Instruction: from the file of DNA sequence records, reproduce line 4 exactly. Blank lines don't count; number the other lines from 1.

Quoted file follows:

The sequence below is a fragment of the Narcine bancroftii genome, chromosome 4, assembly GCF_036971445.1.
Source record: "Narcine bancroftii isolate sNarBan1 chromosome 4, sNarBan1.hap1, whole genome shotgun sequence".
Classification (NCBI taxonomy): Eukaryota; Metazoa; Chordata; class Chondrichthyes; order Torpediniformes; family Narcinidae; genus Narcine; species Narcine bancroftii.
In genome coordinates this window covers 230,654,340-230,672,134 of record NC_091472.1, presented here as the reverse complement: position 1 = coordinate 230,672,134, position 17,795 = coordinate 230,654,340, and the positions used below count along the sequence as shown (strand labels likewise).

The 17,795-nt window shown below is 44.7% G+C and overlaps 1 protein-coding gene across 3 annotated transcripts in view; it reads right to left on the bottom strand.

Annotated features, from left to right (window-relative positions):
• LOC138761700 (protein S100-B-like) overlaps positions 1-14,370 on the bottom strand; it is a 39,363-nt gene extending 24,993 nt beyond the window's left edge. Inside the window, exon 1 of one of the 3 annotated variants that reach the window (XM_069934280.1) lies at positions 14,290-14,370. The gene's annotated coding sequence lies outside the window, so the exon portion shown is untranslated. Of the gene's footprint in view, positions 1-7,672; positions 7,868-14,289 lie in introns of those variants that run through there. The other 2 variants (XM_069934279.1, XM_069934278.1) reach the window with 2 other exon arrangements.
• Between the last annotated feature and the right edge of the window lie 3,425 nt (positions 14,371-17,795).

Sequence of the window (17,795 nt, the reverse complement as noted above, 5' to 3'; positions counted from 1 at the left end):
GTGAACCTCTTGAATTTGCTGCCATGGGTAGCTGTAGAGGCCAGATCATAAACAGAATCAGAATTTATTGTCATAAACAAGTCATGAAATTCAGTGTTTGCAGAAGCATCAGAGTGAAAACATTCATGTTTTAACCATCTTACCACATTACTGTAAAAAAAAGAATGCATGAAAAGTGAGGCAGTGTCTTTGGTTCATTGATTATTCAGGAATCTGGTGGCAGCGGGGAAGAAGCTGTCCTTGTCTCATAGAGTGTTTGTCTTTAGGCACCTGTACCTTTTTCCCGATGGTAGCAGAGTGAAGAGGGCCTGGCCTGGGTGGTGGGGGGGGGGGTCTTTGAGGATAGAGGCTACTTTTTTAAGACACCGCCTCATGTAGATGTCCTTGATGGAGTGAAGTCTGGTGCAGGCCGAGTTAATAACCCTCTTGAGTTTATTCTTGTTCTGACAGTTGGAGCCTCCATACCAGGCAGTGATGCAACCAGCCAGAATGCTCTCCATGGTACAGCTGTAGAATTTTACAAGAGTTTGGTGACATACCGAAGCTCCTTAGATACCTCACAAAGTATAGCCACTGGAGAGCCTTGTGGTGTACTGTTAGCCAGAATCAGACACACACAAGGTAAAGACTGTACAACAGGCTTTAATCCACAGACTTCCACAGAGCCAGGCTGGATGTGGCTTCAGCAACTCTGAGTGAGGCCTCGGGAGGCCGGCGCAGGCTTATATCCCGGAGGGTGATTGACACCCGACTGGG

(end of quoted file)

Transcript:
In genome coordinates this window covers 230,654,340-230,672,134 of record NC_091472.1, presented here as the reverse complement: position 1 = coordinate 230,672,134, position 17,795 = coordinate 230,654,340, and the positions used below count along the sequence as shown (strand labels likewise).